1979 Pontiac Bonneville: Erin Go Brougham

1979 Pontiac Bonneville: Erin Go Brougham
1979 Pontiac Bonneville: Erin Go Brougham

Figured this was due to be added to the RG archives. Was searching for an appropriately St. Patrick’s Day-hued car, and voila, located this in The Vault. Cheers, and please Brougham responsibly this evening! -TK

Here’s a fine specimen of B-body 1977-79 Bonnie, in that light mint green that was available on many 1979 GM full-sizers; I’ve seen them on everything from Cutlass Supremes to loaded-up Electra Park Avenues and plain-Jane LeMans sedans. Yes, once upon a time in Detroit, you could get many different colors on your new car–even hospital green, ha ha.

This one looks great in Pastel Green, especially with the skirts and no vinyl roof. Sport mirrors are also a plus. No vinyl top is a BIG plus. It’s no secret I love these things, as well as their corporate siblings the Caprice Classic, Delta 88 and LeSabre.

And I do like this color, but I’d love this car even more in that deep, lustrous Jade green Ford had seemingly available on everything from Rancheros to Town Cars circa 1975-1979. Green is good.

As is the case with this Bonneville four-door sedan. Remember green interiors? Blue interiors? Red interiors? White leather “tuxedo” interiors with black carpet, dash and seat belts? I miss them. I also miss Pontiac. And Oldsmobile. And cars, lol! Everyone has to have a damn crossover now: that special vehicle that does everything, but poorly.

Case in point. Today I stopped at the bank and saw this, er, thing. I texted my buddy Jayson and said, ugly thing, isn’t it? He responded: “Someone must have had shitty credit and only $500 down 🤣🤣.”

About an hour later I saw this nicely-preserved circa 1994 Grand Am and it struck me how even a pretty common car 25 years ago was at least pleasant looking. It seems like 60% of new cars are ugly little boogers. I know a Grand Am is no gorgeous creature per se, but it’s a damn sight better looking than your average late model CR-V or Equinox.

I see I’m digressing again. Oops. Back to the Bonneville…

Not only is this one in a rare and interesting (to me, at least) color, it is also the same year as the one my father had–though his was a metallic root beer brown with a beige vinyl roof. When I was born, my folks owned three cars: a 1973 Volvo 1800ES, 1951 Porsche 356 (known as “that piece of junk” by Mom) and a 1977 Volvo 245DL wagon. The Bonneville was a company car.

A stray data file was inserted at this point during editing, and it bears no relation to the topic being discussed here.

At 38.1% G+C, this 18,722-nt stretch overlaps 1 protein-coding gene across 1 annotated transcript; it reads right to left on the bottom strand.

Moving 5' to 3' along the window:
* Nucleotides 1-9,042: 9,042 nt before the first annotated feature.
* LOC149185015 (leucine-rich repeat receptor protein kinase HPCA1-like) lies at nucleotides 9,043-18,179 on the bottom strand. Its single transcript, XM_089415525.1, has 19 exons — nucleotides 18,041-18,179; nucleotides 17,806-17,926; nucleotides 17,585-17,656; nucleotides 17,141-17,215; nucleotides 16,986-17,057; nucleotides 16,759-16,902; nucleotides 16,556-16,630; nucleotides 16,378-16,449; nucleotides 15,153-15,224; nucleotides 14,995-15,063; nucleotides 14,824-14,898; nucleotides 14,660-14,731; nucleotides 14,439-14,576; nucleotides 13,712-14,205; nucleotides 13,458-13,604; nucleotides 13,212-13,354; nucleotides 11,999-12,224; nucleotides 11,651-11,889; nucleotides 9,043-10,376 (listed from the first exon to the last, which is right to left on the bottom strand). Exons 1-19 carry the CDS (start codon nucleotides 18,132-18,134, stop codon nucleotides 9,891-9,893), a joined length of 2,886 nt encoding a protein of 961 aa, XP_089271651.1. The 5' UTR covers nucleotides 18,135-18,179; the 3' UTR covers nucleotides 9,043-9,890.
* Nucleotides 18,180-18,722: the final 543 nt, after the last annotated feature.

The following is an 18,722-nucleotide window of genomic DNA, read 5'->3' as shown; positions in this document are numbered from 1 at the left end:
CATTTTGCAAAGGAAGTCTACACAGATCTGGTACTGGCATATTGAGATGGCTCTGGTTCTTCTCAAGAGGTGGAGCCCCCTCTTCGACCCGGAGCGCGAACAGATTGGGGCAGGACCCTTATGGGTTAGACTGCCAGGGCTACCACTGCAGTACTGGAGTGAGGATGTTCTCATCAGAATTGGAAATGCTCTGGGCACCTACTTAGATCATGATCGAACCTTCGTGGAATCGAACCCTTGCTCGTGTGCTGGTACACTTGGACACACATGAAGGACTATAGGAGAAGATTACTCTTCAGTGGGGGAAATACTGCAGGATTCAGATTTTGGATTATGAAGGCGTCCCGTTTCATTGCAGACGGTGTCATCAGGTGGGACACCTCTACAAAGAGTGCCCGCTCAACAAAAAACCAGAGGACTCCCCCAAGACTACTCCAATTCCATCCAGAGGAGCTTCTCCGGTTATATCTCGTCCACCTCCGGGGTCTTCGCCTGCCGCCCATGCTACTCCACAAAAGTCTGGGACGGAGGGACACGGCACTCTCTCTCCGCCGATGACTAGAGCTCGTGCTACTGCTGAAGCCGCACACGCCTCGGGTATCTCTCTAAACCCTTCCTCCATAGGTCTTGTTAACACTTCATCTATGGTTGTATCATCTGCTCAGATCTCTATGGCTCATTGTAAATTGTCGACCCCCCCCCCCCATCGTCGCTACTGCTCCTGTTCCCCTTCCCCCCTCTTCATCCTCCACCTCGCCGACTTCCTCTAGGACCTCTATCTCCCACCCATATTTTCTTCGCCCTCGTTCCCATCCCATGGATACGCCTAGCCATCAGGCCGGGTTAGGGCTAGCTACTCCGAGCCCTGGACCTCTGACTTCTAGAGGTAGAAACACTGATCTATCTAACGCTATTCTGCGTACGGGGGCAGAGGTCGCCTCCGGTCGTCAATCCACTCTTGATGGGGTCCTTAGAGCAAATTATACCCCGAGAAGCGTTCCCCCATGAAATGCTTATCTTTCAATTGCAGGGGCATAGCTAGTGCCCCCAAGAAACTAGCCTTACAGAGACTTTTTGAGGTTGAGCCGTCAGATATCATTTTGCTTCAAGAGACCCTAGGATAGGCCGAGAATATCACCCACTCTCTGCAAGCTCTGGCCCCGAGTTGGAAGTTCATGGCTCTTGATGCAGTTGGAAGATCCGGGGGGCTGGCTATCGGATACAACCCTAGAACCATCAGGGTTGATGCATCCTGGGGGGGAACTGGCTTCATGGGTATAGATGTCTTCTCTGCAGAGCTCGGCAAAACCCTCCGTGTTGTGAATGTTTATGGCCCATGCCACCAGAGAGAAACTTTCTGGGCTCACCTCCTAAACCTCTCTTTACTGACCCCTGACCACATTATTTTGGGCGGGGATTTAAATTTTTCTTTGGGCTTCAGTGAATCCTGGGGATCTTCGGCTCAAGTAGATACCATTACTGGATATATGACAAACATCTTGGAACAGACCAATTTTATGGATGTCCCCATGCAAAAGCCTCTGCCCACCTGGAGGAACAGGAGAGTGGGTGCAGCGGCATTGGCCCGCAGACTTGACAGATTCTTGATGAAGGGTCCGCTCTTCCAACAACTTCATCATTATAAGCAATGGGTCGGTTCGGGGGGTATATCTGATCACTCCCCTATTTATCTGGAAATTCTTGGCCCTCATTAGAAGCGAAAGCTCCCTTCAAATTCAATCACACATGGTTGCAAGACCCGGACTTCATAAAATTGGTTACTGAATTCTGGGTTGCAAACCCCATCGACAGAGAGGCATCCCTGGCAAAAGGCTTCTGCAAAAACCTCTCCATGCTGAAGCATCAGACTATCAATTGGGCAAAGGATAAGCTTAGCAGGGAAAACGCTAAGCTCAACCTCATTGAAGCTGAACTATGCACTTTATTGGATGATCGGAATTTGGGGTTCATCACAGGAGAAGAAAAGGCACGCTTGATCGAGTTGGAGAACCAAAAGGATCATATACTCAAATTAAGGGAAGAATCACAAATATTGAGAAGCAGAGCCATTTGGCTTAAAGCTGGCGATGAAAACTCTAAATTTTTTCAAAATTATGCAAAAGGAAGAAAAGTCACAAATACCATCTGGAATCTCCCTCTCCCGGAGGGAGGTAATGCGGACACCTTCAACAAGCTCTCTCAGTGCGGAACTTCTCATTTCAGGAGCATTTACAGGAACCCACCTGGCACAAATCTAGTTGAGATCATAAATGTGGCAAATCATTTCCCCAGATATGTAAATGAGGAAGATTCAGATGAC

It seems as though I’m the only one who really remembers it well, despite the fact that I was about three when it was replaced with a new maroon Volvo DL 2-door sedan. Thus, my love of these things forty years later.

The ad for our featured vehicle is long, long gone, but here’s hoping it’s still out their in nice shape, causing folks to walk past myriad Foose footed, resto-mod Mustangs (with fake Shelby emblems), Corvettes and Camaros (with fake SS emblems, haha).


  1. An a Happy St Patrick’s Day to the Riverside GREEN community…. Tom you are correct, that Ford Jade Green was a really great color, especially on a Town Car Coupe with White Leather Interior with Jade Green accents. Surprised the Pastel Green on the Bonneville held up after all these years, the pastel paint tended to peal off on the tri-sevens and early eighties. Must have been well cared for.

  2. My ’02 F150 was Metallic Highland Green. I loved that it wasn’t a typical flavor. Sold it two hours after putting it on the end of the driveway in April 2021.

  3. Oh what a lovely car. I’ve got a jade green 92 Trans Am I bought new and everyone raves about the color.
    I so much miss the variety of colors that were once available in interiors and the combinations you could pair up. The domestic brands really catered to their customers back in the day. Did the imports start the trend in cost effective 2 choice interior and 5 choice exterior color options? I don’t remember imports offering much in color options back in the 70s and 80s.

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